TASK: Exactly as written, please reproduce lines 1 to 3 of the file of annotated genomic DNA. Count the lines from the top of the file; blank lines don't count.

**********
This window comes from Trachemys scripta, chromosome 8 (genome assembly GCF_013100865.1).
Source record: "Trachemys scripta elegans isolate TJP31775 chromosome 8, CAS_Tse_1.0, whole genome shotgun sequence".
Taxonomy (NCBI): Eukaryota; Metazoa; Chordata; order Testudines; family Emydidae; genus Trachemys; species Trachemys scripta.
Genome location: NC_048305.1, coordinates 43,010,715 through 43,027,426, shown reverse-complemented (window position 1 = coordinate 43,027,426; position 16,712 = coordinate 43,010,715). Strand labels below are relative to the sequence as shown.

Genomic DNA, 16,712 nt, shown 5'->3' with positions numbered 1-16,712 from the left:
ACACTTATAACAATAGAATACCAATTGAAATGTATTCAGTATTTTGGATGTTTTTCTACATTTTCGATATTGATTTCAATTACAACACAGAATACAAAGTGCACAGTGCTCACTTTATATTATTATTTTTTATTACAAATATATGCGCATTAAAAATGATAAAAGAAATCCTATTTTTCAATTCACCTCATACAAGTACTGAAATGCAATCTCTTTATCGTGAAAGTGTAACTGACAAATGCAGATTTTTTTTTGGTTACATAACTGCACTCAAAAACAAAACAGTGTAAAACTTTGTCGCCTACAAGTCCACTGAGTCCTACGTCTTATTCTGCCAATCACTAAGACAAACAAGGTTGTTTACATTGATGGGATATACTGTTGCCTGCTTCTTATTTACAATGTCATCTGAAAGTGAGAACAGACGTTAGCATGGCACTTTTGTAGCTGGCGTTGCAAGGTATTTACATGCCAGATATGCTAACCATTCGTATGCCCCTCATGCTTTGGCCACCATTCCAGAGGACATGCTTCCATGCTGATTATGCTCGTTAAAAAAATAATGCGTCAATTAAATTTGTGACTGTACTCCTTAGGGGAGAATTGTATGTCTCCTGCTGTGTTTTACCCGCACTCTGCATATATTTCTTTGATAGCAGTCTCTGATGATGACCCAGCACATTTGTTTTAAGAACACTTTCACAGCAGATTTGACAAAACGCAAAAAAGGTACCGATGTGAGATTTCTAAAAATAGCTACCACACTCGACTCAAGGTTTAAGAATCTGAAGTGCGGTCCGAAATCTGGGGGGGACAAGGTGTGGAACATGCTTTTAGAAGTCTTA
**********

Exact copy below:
This window comes from Trachemys scripta, chromosome 8 (genome assembly GCF_013100865.1).
Source record: "Trachemys scripta elegans isolate TJP31775 chromosome 8, CAS_Tse_1.0, whole genome shotgun sequence".
Taxonomy (NCBI): Eukaryota; Metazoa; Chordata; order Testudines; family Emydidae; genus Trachemys; species Trachemys scripta.